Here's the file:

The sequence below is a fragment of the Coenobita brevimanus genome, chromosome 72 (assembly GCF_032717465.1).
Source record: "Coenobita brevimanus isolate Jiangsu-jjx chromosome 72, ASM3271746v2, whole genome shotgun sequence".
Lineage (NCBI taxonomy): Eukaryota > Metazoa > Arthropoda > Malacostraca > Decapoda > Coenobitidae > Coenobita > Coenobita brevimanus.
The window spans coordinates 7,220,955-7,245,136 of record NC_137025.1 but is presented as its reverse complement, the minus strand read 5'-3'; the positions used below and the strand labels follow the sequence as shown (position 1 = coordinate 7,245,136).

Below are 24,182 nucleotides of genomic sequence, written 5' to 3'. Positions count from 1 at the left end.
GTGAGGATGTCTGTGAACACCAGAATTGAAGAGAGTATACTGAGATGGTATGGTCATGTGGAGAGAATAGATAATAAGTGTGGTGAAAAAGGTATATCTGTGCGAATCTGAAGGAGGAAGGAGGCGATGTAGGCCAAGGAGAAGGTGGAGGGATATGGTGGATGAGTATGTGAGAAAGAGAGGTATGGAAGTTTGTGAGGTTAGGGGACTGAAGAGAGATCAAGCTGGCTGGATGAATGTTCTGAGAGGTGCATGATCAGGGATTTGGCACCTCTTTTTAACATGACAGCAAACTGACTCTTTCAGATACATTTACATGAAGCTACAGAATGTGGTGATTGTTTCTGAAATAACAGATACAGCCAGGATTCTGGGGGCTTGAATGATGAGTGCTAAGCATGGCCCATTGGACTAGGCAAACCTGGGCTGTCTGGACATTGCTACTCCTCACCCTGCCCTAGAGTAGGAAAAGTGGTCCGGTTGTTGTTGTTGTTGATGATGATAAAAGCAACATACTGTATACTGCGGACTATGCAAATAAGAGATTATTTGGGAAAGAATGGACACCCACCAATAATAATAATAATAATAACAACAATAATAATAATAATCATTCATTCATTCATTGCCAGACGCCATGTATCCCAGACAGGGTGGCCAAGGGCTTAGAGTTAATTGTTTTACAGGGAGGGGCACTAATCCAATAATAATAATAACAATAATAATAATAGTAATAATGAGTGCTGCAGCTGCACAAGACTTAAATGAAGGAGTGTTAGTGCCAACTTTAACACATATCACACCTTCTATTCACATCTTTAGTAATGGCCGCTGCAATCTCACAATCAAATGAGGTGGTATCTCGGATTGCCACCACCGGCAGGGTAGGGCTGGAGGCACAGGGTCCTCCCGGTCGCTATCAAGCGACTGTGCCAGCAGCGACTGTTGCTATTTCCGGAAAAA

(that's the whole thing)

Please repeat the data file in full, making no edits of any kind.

The sequence below is a fragment of the Coenobita brevimanus genome, chromosome 72 (assembly GCF_032717465.1).
Source record: "Coenobita brevimanus isolate Jiangsu-jjx chromosome 72, ASM3271746v2, whole genome shotgun sequence".
Lineage (NCBI taxonomy): Eukaryota > Metazoa > Arthropoda > Malacostraca > Decapoda > Coenobitidae > Coenobita > Coenobita brevimanus.
The window spans coordinates 7,220,955-7,245,136 of record NC_137025.1 but is presented as its reverse complement, the minus strand read 5'-3'; the positions used below and the strand labels follow the sequence as shown (position 1 = coordinate 7,245,136).

Below are 24,182 nucleotides of genomic sequence, written 5' to 3'. Positions count from 1 at the left end.
GTGAGGATGTCTGTGAACACCAGAATTGAAGAGAGTATACTGAGATGGTATGGTCATGTGGAGAGAATAGATAATAAGTGTGGTGAAAAAGGTATATCTGTGCGAATCTGAAGGAGGAAGGAGGCGATGTAGGCCAAGGAGAAGGTGGAGGGATATGGTGGATGAGTATGTGAGAAAGAGAGGTATGGAAGTTTGTGAGGTTAGGGGACTGAAGAGAGATCAAGCTGGCTGGATGAATGTTCTGAGAGGTGCATGATCAGGGATTTGGCACCTCTTTTTAACATGACAGCAAACTGACTCTTTCAGATACATTTACATGAAGCTACAGAATGTGGTGATTGTTTCTGAAATAACAGATACAGCCAGGATTCTGGGGGCTTGAATGATGAGTGCTAAGCATGGCCCATTGGACTAGGCAAACCTGGGCTGTCTGGACATTGCTACTCCTCACCCTGCCCTAGAGTAGGAAAAGTGGTCCGGTTGTTGTTGTTGTTGATGATGATAAAAGCAACATACTGTATACTGCGGACTATGCAAATAAGAGATTATTTGGGAAAGAATGGACACCCACCAATAATAATAATAATAATAACAACAATAATAATAATAATCATTCATTCATTCATTGCCAGACGCCATGTATCCCAGACAGGGTGGCCAAGGGCTTAGAGTTAATTGTTTTACAGGGAGGGGCACTAATCCAATAATAATAATAACAATAATAATAATAGTAATAATGAGTGCTGCAGCTGCACAAGACTTAAATGAAGGAGTGTTAGTGCCAACTTTAACACATATCACACCTTCTATTCACATCTTTAGTAATGGCCGCTGCAATCTCACAATCAAATGAGGTGGTATCTCGGATTGCCACCACCGGCAGGGTAGGGCTGGAGGCACAGGGTCCTCCCGGTCGCTATCAAGCGACTGTGCCAGCAGCGACTGTTGCTATTTCCGGAAAAA